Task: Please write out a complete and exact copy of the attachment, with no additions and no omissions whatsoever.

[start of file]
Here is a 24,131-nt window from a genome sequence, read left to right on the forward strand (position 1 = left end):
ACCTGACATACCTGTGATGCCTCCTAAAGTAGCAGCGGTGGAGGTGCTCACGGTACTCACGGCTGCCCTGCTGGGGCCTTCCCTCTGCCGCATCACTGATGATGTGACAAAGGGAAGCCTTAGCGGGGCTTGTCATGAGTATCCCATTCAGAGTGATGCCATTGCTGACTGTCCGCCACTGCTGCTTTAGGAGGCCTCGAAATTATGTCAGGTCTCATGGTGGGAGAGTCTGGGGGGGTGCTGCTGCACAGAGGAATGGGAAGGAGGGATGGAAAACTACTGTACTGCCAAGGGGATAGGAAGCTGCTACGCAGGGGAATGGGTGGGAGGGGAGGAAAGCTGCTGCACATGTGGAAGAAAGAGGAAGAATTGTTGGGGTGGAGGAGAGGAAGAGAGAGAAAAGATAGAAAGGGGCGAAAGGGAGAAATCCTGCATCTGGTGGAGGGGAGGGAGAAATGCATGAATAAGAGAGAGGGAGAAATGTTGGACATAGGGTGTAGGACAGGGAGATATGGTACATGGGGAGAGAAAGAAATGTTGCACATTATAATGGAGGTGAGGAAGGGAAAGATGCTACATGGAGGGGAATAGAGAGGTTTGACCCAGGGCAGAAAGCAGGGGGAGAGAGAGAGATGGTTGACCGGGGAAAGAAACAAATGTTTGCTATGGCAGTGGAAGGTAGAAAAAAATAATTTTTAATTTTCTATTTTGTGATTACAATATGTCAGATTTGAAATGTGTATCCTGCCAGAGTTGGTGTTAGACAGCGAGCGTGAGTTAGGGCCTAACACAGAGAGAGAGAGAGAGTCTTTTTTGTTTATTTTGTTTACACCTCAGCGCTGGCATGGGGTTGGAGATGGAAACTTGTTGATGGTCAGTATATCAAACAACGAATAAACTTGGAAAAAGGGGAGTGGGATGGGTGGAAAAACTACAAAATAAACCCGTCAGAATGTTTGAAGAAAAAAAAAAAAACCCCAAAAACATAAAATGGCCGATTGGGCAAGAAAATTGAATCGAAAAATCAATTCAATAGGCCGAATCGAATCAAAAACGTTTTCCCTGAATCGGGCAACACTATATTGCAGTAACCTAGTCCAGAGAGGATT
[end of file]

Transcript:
Here is a 24,131-nt window from a genome sequence, read left to right on the forward strand (position 1 = left end):
ACCTGACATACCTGTGATGCCTCCTAAAGTAGCAGCGGTGGAGGTGCTCACGGTACTCACGGCTGCCCTGCTGGGGCCTTCCCTCTGCCGCATCACTGATGATGTGACAAAGGGAAGCCTTAGCGGGGCTTGTCATGAGTATCCCATTCAGAGTGATGCCATTGCTGACTGTCCGCCACTGCTGCTTTAGGAGGCCTCGAAATTATGTCAGGTCTCATGGTGGGAGAGTCTGGGGGGGTGCTGCTGCACAGAGGAATGGGAAGGAGGGATGGAAAACTACTGTACTGCCAAGGGGATAGGAAGCTGCTACGCAGGGGAATGGGTGGGAGGGGAGGAAAGCTGCTGCACATGTGGAAGAAAGAGGAAGAATTGTTGGGGTGGAGGAGAGGAAGAGAGAGAAAAGATAGAAAGGGGCGAAAGGGAGAAATCCTGCATCTGGTGGAGGGGAGGGAGAAATGCATGAATAAGAGAGAGGGAGAAATGTTGGACATAGGGTGTAGGACAGGGAGATATGGTACATGGGGAGAGAAAGAAATGTTGCACATTATAATGGAGGTGAGGAAGGGAAAGATGCTACATGGAGGGGAATAGAGAGGTTTGACCCAGGGCAGAAAGCAGGGGGAGAGAGAGAGATGGTTGACCGGGGAAAGAAACAAATGTTTGCTATGGCAGTGGAAGGTAGAAAAAAATAATTTTTAATTTTCTATTTTGTGATTACAATATGTCAGATTTGAAATGTGTATCCTGCCAGAGTTGGTGTTAGACAGCGAGCGTGAGTTAGGGCCTAACACAGAGAGAGAGAGAGAGTCTTTTTTGTTTATTTTGTTTACACCTCAGCGCTGGCATGGGGTTGGAGATGGAAACTTGTTGATGGTCAGTATATCAAACAACGAATAAACTTGGAAAAAGGGGAGTGGGATGGGTGGAAAAACTACAAAATAAACCCGTCAGAATGTTTGAAGAAAAAAAAAAAAACCCCAAAAACATAAAATGGCCGATTGGGCAAGAAAATTGAATCGAAAAATCAATTCAATAGGCCGAATCGAATCAAAAACGTTTTCCCTGAATCGGGCAACACTATATTGCAGTAACCTAGTCCAGAGAGGATT